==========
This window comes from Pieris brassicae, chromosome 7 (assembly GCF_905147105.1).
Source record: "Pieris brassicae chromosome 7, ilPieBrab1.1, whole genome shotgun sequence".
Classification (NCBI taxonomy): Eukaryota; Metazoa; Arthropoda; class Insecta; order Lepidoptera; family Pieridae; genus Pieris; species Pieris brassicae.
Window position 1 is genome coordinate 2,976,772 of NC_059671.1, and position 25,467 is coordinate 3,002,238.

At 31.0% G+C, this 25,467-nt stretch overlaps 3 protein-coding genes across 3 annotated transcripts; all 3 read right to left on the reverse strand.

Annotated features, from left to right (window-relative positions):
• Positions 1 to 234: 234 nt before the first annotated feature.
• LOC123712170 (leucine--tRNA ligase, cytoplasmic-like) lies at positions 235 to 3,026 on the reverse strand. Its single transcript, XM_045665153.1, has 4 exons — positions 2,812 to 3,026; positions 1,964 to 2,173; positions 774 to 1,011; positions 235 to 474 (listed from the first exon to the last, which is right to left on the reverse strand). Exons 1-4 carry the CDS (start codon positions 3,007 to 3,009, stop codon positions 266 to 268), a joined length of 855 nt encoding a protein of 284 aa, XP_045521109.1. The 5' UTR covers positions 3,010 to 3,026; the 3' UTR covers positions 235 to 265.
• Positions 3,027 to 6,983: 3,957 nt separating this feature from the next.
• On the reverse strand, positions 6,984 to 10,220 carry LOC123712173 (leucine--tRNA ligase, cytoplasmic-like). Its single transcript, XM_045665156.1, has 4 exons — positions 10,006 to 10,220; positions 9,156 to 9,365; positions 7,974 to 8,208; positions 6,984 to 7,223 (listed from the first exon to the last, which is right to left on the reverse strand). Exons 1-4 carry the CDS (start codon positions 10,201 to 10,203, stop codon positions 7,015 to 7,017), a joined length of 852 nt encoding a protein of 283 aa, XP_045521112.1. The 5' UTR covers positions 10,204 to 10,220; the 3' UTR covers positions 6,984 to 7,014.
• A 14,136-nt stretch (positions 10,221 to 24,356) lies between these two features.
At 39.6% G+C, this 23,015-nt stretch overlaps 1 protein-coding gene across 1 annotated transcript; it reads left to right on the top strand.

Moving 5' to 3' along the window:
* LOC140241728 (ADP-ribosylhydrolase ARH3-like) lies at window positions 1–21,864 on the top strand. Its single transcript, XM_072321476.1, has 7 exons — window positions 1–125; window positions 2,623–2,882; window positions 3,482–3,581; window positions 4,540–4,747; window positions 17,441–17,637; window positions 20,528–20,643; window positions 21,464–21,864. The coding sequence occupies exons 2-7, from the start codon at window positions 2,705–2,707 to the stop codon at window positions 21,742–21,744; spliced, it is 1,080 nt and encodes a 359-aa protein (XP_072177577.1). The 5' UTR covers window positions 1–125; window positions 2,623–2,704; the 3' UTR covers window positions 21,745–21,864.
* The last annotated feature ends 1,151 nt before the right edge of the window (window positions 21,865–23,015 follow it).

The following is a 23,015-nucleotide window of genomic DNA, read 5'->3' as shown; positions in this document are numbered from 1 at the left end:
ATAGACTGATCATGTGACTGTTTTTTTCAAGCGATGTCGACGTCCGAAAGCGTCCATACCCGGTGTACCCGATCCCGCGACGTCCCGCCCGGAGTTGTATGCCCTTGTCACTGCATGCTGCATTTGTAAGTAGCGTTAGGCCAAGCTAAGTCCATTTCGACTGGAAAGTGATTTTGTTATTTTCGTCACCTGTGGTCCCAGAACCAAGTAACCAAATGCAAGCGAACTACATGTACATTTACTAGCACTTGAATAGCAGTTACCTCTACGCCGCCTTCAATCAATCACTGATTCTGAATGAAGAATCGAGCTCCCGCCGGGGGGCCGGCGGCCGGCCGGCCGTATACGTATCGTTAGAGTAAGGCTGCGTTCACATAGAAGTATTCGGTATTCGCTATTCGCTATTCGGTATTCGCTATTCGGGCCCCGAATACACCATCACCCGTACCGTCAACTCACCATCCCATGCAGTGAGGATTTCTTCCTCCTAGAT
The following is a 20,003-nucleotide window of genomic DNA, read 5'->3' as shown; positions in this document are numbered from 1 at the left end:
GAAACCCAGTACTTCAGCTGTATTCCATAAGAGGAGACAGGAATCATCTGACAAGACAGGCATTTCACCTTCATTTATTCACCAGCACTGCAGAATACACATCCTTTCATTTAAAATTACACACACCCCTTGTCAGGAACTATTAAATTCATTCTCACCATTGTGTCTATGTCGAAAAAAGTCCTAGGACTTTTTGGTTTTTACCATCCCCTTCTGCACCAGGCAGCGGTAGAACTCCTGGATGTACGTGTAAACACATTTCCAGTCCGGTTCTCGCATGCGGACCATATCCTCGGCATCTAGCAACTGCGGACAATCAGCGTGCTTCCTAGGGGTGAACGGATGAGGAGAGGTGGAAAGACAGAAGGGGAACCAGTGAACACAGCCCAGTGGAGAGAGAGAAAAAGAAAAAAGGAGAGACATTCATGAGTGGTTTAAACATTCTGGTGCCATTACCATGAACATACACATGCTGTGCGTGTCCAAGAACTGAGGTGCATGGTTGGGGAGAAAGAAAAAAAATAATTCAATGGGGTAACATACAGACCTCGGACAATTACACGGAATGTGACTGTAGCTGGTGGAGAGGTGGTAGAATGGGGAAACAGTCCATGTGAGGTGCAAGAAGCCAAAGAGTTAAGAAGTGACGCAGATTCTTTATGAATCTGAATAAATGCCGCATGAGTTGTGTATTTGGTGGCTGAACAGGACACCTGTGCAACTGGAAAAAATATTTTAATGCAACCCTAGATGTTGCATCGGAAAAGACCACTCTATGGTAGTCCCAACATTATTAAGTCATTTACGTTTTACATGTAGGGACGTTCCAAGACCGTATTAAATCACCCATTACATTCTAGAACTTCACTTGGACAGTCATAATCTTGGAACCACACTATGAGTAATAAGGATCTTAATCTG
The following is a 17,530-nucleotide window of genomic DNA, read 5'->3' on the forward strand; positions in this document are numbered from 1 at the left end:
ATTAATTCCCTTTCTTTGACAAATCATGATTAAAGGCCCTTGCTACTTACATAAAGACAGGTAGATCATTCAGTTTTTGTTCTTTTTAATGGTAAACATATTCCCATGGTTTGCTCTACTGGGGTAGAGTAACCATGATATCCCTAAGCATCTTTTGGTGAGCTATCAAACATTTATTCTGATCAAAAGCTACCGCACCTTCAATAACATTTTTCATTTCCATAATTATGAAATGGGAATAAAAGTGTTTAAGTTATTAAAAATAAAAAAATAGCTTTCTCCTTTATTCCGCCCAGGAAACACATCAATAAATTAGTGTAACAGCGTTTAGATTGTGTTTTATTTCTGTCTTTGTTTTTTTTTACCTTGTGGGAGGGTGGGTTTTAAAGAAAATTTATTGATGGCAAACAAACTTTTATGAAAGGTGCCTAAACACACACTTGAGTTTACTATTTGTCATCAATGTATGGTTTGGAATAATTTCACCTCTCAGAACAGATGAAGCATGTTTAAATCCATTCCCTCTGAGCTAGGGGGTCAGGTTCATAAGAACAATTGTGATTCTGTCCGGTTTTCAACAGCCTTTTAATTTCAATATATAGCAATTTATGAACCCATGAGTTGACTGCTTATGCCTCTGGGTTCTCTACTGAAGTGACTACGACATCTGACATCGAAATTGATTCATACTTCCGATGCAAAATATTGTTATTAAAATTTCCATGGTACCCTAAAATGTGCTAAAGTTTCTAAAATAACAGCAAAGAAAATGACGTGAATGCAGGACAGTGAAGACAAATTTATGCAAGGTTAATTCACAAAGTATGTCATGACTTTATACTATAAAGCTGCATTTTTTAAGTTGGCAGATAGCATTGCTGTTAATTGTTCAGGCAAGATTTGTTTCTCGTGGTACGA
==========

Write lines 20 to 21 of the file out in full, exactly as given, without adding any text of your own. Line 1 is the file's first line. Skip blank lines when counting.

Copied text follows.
The following is a 17,530-nucleotide window of genomic DNA, read 5'->3' on the forward strand; positions in this document are numbered from 1 at the left end:
ATTAATTCCCTTTCTTTGACAAATCATGATTAAAGGCCCTTGCTACTTACATAAAGACAGGTAGATCATTCAGTTTTTGTTCTTTTTAATGGTAAACATATTCCCATGGTTTGCTCTACTGGGGTAGAGTAACCATGATATCCCTAAGCATCTTTTGGTGAGCTATCAAACATTTATTCTGATCAAAAGCTACCGCACCTTCAATAACATTTTTCATTTCCATAATTATGAAATGGGAATAAAAGTGTTTAAGTTATTAAAAATAAAAAAATAGCTTTCTCCTTTATTCCGCCCAGGAAACACATCAATAAATTAGTGTAACAGCGTTTAGATTGTGTTTTATTTCTGTCTTTGTTTTTTTTTACCTTGTGGGAGGGTGGGTTTTAAAGAAAATTTATTGATGGCAAACAAACTTTTATGAAAGGTGCCTAAACACACACTTGAGTTTACTATTTGTCATCAATGTATGGTTTGGAATAATTTCACCTCTCAGAACAGATGAAGCATGTTTAAATCCATTCCCTCTGAGCTAGGGGGTCAGGTTCATAAGAACAATTGTGATTCTGTCCGGTTTTCAACAGCCTTTTAATTTCAATATATAGCAATTTATGAACCCATGAGTTGACTGCTTATGCCTCTGGGTTCTCTACTGAAGTGACTACGACATCTGACATCGAAATTGATTCATACTTCCGATGCAAAATATTGTTATTAAAATTTCCATGGTACCCTAAAATGTGCTAAAGTTTCTAAAATAACAGCAAAGAAAATGACGTGAATGCAGGACAGTGAAGACAAATTTATGCAAGGTTAATTCACAAAGTATGTCATGACTTTATACTATAAAGCTGCATTTTTTAAGTTGGCAGATAGCATTGCTGTTAATTGTTCAGGCAAGATTTGTTTCTCGTGGTACGA